Redhawks vs. Covid: Who’s Winning?

Campus Life * by Joseph Marziale

Joseph Marziale is a co-founder and co-owner of The JMAK. He specializes in mathematics and physics but discusses and researches topics in political philosophy and science, economics, social justice issues, popular mechanics, and the occasional music review. He is a sophomore at Roberts Wesleyan College.

As an extension of being compassionate to the concerns of others, we as students must realize that the present faculty and staff are working their hardest to serve us.

Really nobody wins from a deadly virus. But as athletes, we can choose the rate at which we adapt.

The short answer is the Redhawks. 

The longer is that we’re working on it, but we’re slowly opening up to the point of normalcy. Rapid, cyclical testing is giving athletes and staff a sense of security as students are testing negative for the virus on a daily basis. It gives them evidence that opening facilities and exercise rooms is worthwhile and safe to all users. However, this doesn’t come without its frustrations. Skeptics exist across the board who question the usefulness of masks, testing, vaccines, and the dreaded rules and restrictions. Many Redhawks view COVID-19 security measures as an oppressive threat to their liberties as students and athletes. Conversely, there are many others who, in the face of these skeptics, are confused at best and angered at worst. As cliché or centrist as it sounds, it’s incredibly important for individuals to understand and validate the concerns of both sides here. It’s ultimately OK to hold personal liberties to a high regard. It’s also reasonable to enjoy good health and to not want to get others sick. And as an extension of being compassionate to the concerns of others, we as students must realize that the present faculty and staff are working their hardest to serve us. They work to put rules in place for our own safety, that we might not have to go home in unison due to a virus that we, thus far, have fended off with an incredible, energetic vigilance.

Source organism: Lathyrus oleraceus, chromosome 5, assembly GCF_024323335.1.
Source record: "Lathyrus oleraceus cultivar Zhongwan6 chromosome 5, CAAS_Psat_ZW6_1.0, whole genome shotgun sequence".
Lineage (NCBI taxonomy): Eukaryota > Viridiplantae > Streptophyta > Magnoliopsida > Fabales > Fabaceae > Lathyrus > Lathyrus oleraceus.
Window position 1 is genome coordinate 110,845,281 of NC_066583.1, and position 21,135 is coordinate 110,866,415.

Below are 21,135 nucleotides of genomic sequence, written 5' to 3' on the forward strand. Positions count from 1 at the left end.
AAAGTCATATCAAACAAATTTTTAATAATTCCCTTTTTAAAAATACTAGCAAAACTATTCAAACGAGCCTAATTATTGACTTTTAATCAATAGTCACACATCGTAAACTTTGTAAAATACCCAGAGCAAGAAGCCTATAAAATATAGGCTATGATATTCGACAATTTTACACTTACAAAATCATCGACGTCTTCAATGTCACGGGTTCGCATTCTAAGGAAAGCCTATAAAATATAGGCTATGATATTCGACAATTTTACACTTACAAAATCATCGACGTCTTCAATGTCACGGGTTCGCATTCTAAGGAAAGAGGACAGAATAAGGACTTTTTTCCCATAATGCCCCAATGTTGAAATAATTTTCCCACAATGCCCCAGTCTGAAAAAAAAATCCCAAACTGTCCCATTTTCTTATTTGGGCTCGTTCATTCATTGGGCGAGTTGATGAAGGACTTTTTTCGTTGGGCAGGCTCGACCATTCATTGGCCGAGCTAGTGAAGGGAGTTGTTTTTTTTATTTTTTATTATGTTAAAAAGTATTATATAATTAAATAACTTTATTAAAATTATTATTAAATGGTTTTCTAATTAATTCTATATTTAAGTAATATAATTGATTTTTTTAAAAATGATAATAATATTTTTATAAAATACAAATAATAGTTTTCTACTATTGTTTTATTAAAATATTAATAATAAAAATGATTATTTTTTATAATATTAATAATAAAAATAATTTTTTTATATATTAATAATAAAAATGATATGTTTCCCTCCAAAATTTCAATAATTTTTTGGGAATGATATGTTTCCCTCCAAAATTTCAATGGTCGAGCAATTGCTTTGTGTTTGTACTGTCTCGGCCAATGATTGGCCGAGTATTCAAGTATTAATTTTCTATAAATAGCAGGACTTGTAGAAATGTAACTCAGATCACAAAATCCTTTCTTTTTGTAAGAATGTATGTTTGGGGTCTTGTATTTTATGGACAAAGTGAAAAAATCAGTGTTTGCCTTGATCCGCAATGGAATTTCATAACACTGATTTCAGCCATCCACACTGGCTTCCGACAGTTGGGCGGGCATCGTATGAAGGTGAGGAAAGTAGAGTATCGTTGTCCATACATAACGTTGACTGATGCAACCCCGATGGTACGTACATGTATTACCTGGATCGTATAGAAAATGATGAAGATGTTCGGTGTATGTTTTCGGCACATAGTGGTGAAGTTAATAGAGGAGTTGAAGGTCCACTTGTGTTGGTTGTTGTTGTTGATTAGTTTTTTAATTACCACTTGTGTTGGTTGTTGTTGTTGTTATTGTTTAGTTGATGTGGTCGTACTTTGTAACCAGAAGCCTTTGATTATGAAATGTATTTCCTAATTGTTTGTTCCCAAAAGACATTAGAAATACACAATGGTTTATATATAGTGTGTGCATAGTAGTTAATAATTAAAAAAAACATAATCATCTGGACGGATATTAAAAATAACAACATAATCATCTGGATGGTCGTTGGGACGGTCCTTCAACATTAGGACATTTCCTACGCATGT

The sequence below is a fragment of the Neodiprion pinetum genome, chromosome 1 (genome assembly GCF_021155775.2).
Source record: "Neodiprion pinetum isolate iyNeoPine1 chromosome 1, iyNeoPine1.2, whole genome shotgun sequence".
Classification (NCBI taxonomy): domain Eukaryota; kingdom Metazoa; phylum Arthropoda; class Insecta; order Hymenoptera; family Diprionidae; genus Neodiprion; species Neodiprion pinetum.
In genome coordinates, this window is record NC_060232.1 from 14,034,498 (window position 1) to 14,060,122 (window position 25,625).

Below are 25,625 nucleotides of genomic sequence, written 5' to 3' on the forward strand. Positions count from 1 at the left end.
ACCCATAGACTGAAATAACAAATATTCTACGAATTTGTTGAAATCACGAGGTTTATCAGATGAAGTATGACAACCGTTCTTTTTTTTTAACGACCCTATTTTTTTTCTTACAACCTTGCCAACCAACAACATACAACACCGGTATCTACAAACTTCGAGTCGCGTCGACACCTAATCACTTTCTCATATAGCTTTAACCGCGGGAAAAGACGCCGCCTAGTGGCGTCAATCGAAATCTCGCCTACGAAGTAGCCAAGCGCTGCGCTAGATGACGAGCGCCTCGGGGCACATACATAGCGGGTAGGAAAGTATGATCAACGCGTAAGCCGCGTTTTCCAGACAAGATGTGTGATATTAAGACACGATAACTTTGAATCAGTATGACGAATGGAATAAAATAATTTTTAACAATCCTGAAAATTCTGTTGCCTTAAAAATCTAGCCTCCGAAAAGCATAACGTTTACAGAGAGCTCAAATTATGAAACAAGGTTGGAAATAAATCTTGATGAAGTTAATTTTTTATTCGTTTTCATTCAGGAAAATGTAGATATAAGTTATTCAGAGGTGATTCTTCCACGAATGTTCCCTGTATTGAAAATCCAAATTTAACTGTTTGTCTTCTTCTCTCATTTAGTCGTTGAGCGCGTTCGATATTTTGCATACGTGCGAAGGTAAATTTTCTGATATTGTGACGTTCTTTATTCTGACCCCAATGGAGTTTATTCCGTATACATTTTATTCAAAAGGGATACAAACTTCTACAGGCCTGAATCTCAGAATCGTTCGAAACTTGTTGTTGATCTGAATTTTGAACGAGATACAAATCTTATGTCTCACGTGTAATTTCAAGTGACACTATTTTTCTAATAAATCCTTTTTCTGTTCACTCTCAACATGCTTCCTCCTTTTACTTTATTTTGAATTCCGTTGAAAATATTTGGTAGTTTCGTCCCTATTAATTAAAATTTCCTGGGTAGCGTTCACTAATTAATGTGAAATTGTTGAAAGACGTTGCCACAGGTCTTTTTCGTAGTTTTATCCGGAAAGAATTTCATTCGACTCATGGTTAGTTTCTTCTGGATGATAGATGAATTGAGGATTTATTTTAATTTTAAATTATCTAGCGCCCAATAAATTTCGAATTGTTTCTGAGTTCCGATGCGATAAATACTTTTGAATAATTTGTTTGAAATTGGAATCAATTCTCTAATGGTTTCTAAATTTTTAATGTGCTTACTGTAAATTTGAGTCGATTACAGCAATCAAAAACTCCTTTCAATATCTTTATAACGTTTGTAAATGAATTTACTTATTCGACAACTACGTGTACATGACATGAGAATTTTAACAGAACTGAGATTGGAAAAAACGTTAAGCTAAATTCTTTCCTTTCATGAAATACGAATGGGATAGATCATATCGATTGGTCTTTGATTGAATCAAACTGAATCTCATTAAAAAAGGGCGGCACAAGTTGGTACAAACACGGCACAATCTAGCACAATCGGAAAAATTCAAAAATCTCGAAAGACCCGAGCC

So before we get upset about how the racquetball court isn’t open, how the cardio room has a max capacity, and how we’re not in season yet, it’s critical to put on that aforementioned veil of thankfulness and humility. These are virtues that we’ve all had to work on during the pandemic; as the world’s understanding of the virus changes daily, we’re required to adapt accordingly. At this point, it’s the only thing that we can do, other than to continue in anger or frustration. Only then do the Redhawks truly win against Covid.